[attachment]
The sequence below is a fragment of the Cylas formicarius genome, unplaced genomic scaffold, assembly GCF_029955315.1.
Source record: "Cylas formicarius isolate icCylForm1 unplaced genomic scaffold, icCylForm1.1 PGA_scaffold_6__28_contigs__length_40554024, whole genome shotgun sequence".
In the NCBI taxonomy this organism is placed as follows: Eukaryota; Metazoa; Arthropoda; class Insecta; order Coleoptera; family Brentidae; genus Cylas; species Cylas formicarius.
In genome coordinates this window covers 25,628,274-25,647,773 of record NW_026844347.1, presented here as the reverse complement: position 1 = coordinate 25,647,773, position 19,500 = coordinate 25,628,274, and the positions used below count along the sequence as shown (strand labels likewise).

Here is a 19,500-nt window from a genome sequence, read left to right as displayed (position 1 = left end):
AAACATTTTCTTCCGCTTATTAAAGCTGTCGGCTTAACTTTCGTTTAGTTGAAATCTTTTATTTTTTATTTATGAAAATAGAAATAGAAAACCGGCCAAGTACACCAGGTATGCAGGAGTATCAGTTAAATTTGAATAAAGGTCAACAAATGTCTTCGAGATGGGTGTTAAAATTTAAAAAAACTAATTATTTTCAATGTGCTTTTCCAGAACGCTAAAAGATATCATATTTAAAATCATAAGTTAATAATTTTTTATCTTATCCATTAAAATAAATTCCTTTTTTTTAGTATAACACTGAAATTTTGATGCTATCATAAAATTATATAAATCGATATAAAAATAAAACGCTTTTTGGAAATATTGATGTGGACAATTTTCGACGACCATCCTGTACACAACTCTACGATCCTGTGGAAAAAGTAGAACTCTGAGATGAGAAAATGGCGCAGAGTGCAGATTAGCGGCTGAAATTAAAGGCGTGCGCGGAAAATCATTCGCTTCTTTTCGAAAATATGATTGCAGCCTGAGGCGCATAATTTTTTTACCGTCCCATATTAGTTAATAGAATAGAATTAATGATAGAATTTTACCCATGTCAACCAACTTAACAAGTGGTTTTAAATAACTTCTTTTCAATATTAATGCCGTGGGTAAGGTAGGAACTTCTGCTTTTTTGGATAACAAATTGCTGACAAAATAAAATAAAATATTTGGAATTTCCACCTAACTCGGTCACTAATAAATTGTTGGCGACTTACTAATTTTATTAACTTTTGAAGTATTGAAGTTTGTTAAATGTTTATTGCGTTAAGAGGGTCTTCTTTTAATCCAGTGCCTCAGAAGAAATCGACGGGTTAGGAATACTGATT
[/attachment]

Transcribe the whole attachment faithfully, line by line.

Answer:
The sequence below is a fragment of the Cylas formicarius genome, unplaced genomic scaffold, assembly GCF_029955315.1.
Source record: "Cylas formicarius isolate icCylForm1 unplaced genomic scaffold, icCylForm1.1 PGA_scaffold_6__28_contigs__length_40554024, whole genome shotgun sequence".
In the NCBI taxonomy this organism is placed as follows: Eukaryota; Metazoa; Arthropoda; class Insecta; order Coleoptera; family Brentidae; genus Cylas; species Cylas formicarius.
In genome coordinates this window covers 25,628,274-25,647,773 of record NW_026844347.1, presented here as the reverse complement: position 1 = coordinate 25,647,773, position 19,500 = coordinate 25,628,274, and the positions used below count along the sequence as shown (strand labels likewise).

Here is a 19,500-nt window from a genome sequence, read left to right as displayed (position 1 = left end):
AAACATTTTCTTCCGCTTATTAAAGCTGTCGGCTTAACTTTCGTTTAGTTGAAATCTTTTATTTTTTATTTATGAAAATAGAAATAGAAAACCGGCCAAGTACACCAGGTATGCAGGAGTATCAGTTAAATTTGAATAAAGGTCAACAAATGTCTTCGAGATGGGTGTTAAAATTTAAAAAAACTAATTATTTTCAATGTGCTTTTCCAGAACGCTAAAAGATATCATATTTAAAATCATAAGTTAATAATTTTTTATCTTATCCATTAAAATAAATTCCTTTTTTTTAGTATAACACTGAAATTTTGATGCTATCATAAAATTATATAAATCGATATAAAAATAAAACGCTTTTTGGAAATATTGATGTGGACAATTTTCGACGACCATCCTGTACACAACTCTACGATCCTGTGGAAAAAGTAGAACTCTGAGATGAGAAAATGGCGCAGAGTGCAGATTAGCGGCTGAAATTAAAGGCGTGCGCGGAAAATCATTCGCTTCTTTTCGAAAATATGATTGCAGCCTGAGGCGCATAATTTTTTTACCGTCCCATATTAGTTAATAGAATAGAATTAATGATAGAATTTTACCCATGTCAACCAACTTAACAAGTGGTTTTAAATAACTTCTTTTCAATATTAATGCCGTGGGTAAGGTAGGAACTTCTGCTTTTTTGGATAACAAATTGCTGACAAAATAAAATAAAATATTTGGAATTTCCACCTAACTCGGTCACTAATAAATTGTTGGCGACTTACTAATTTTATTAACTTTTGAAGTATTGAAGTTTGTTAAATGTTTATTGCGTTAAGAGGGTCTTCTTTTAATCCAGTGCCTCAGAAGAAATCGACGGGTTAGGAATACTGATT